There are those who develop what is sometimes called a martyr complex where they look for ways in which they can suffer persecution for the cause of Christ. This is not what Jesus  is implying when He speaks about suffering persecution for the sake of righteousness.  Jesus said, "Blessed are you when people insult you, persecute you and falsely say all kinds of evil against you because of me." Jesus is talking about people responding to behavior that reflects Him.  If you are persecuted because of expressing love, mercy and compassion, then you are being persecuted for righteousness. If you are being persecuted because you refuse to participate in immoral and unethical behavior, you are being persecuted for righteousness. 

       I still remember the time back in 1965 when I came to acknowledge Jesus as Lord and Savior and was trying to behave ethically and I was at a restaurant with some friends and as we were leaving and I realized we hadn’t been charged enough for our purchase and I went back to rectify the matter and was ridiculed by my friends for being honest.  While this was a small matter, it still was a matter of being persecuted for the sake of righteousness.  Being honest was the right thing to do.  My friends where only looking at the money we saved and could not have cared less about cheating the restaurant.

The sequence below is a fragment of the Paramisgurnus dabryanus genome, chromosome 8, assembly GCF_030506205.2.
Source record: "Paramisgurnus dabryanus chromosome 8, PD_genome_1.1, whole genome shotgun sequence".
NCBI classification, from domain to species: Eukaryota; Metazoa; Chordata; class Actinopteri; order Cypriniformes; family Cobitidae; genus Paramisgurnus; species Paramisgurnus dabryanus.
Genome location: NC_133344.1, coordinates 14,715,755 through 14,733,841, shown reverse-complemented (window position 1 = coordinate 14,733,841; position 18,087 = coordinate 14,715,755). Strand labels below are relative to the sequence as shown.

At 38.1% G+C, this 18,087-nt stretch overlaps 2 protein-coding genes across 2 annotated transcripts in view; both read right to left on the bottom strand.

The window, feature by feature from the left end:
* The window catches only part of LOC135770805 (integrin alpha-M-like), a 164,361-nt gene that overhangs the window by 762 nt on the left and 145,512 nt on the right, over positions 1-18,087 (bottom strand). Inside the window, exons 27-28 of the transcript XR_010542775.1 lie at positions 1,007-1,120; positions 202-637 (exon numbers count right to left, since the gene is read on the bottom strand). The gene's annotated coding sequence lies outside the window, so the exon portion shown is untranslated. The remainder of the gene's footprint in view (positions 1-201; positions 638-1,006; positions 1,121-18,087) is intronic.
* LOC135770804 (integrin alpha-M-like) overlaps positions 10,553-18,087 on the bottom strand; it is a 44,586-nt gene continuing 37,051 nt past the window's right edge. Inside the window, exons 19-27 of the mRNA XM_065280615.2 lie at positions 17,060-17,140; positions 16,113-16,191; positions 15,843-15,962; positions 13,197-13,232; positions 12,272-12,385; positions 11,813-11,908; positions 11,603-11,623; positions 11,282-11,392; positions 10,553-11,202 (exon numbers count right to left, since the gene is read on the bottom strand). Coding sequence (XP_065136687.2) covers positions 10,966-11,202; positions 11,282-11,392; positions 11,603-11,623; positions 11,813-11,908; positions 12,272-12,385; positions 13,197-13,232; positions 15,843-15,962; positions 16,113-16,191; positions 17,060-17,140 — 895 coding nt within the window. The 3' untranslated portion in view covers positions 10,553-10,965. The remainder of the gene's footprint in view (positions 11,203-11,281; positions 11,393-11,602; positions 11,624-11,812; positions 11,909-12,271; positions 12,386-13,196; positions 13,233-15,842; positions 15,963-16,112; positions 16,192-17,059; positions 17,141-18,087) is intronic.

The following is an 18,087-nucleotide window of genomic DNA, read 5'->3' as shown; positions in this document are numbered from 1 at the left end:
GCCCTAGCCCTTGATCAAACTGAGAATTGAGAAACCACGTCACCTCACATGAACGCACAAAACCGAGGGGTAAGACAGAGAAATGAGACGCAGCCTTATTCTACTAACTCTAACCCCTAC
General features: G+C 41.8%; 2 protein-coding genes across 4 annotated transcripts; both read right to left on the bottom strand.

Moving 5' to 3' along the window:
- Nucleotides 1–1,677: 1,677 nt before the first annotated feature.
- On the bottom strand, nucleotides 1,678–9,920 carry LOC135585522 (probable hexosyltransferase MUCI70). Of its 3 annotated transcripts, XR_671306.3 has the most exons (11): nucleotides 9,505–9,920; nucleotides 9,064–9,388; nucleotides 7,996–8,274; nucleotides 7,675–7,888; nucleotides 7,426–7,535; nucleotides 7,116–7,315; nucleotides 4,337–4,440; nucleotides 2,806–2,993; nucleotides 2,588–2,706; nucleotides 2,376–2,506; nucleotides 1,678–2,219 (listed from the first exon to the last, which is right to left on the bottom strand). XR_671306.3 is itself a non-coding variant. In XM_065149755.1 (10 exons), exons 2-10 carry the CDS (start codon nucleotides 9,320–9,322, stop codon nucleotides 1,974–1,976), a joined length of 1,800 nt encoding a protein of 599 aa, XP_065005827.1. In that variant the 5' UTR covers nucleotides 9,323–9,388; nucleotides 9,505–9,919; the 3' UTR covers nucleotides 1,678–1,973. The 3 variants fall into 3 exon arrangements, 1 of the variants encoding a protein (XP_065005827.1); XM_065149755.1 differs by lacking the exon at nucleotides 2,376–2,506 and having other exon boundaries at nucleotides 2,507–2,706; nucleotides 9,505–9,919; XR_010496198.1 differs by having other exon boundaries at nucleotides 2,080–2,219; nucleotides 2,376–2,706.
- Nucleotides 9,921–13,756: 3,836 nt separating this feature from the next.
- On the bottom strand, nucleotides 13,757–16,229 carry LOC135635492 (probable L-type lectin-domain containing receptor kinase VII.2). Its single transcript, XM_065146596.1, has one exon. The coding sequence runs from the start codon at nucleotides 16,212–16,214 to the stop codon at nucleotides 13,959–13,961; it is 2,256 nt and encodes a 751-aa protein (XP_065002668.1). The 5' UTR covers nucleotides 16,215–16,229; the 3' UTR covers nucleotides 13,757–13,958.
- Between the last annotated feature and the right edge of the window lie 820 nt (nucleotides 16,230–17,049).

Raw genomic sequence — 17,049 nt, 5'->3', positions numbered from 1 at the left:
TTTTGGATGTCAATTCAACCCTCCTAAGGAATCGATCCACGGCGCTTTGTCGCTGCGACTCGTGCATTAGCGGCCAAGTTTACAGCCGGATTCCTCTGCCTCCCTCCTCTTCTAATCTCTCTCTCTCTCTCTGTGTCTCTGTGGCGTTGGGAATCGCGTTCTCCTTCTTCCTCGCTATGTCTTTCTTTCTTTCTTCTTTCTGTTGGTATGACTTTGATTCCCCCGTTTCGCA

To be persecuted for righteousness is to be persecuted for being like Christ. Christ came as a light into the world.  Light dispels darkness. Darkness cannot survive in the presence of light.  Jesus saw Himself as light coming into the world.  In speaking to Nicodemus, Jesus said:

       John 3:19-21: This is the verdict: Light has come into the world, but men loved darkness instead of light because their deeds were evil. Everyone who does evil hates the light, and will not come into the light for fear that his deeds will be exposed. But whoever lives by the truth comes into the light, so that it may be seen plainly that what he has done has been done through God."